Carotid ultrasonography should be scheduled within the first week of new ischemic symptoms provided they are in the distribution of the carotid arteries. TCD ultrasound is a noninvasive method of examining the posterior circulation in patients with symptoms of vertebrobasilar insufficiency. If carotid ultrasound suggests high-grade (70% to 99%) stenosis of the symptomatic vessel, cerebral angiography is the next step for patients who are good surgical candidates.3 This technique is needed to rule out the presence of distal disease of the internal carotid that might be more severe than that in the cervical portion of the artery. Transesophageal echocardiography is justified when no lacunar, cardioembolic, or atherothrombotic sources can be identified.4
Sudden onset of severe headache followed by nausea, vomiting, stiff neck, or altered mental state should lead the clinician to suspect SAH. If a noncontrast CT scan shows no evidence of fresh blood in the subarachnoid space, then a lumbar puncture should be done to confirm the diagnosis (10% of SAHs must be diagnosed in this way). If fresh blood is apparent on CT scan, a lumbar puncture is usually contraindicated because changes in hydrostatic pressure could dislodge the clot and facilitate rebleeding. Selective catheter angiography is the next step in localizing the aneurysm or arteriovenous malformation. Nevertheless, 15% to 25% of angiograms performed to detect SAH do not show a source of the hemorrhage. SAH patients with no identifiable aneurysm or arteriovenous malformation on angiography are less likely to experience rebleeding following SAH.
Besides hypertension, anticoagulation, alcohol abuse, and amyloid angiopathy, another cause of ICH is brain tumor. Glioblastoma and metastases from lung, melanoma, or kidney are more likely to bleed than other tumor types. A tumor should be suspected if focal symptoms precede the hemorrhage or if bleeding occurs into unusual sites such as the corpus callosum. If the admission CT scan suggests a tumor, contrast CT or MRI should be scheduled the next day to clarify the diagnosis. Treatment for brain tumor differs considerably from that for acute stroke.
In the emergency room, the condition most commonly mistaken for stroke is seizure. The short-term hemiparesis that follows a partial seizure (Todd’s paralysis) can be clinically indistinguishable from the weakness associated with a small stroke. On the other hand, 5% of all ischemic stroke patients may develop seizures during the acute stages of an infarct.9 Only about 20% of EEGs in patients with postinfarction seizures show paroxysmal activity. The presence of early seizures and recurrent strokes is a better predictor of epilepsy in stroke patients than are focal abnormalities on EEG.9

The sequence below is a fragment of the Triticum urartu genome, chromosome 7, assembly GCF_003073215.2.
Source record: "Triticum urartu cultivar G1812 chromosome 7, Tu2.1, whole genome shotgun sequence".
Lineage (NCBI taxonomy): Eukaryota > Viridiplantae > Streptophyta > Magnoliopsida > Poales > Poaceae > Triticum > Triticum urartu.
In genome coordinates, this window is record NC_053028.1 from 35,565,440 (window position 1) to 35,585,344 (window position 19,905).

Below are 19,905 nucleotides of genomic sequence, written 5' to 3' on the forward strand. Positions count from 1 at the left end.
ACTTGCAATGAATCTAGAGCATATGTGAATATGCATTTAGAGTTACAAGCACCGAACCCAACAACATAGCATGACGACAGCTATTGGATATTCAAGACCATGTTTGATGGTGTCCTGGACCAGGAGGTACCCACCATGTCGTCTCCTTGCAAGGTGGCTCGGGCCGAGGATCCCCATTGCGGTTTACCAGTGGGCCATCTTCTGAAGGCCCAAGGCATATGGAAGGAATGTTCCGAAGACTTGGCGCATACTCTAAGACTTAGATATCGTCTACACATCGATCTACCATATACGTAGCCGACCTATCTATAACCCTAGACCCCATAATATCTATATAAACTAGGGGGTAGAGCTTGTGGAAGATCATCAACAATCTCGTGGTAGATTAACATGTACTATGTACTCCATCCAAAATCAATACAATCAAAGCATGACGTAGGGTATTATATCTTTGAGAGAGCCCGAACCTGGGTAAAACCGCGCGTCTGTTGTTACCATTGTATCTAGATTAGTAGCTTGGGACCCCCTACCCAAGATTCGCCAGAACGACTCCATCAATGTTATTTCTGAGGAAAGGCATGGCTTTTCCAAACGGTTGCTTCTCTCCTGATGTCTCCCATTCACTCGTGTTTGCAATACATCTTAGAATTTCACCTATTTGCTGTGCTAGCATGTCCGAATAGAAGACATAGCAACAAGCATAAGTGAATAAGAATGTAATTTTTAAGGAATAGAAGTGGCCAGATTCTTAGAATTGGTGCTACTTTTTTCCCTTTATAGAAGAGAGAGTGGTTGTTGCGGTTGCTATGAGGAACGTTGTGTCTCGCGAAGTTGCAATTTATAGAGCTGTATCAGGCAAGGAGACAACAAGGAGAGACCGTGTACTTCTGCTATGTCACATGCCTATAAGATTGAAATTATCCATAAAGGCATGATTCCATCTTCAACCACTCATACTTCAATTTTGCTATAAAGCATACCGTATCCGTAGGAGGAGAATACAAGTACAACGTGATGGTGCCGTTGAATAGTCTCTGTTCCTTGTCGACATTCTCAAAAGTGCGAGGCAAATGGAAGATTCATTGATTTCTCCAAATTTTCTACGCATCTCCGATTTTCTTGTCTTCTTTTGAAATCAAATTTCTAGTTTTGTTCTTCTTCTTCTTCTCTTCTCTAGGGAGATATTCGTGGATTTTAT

Ischemic Vascular Dementia
Multi-infarct dementia is usually distinguished from Alzheimer’s dementia by its sudden onset, fluctuating course, focal neurologic signs, and the presence of multiple infarcts as shown by the history or CT.10 In contrast, the cognitive and gait impairments characteristic of Binswanger’s disease may develop subacutely, without cortical infarcts on head CT (which may show only periventricular white matter lucencies and ventricular atrophy). Patients with Binswanger’s disease may come to medical attention with a TIA, seizure, repeated falls, pseudobulbar affect, or acute confusional state.
Transient Ischemic Attacks
Recent changes in the practice of medicine have resulted in more frequent management of TIA patients in the outpatient setting. Nevertheless, patients with a high risk of stroke should still be admitted to the hospital, especially those with a probable cardiac source of emboli and those who have had more than two TIAs within the last 2 weeks.2 Since retinal TIAs carry a lower risk of stroke than hemispheric TIAs, patients with retinal TIAs can usually be evaluated on an outpatient basis.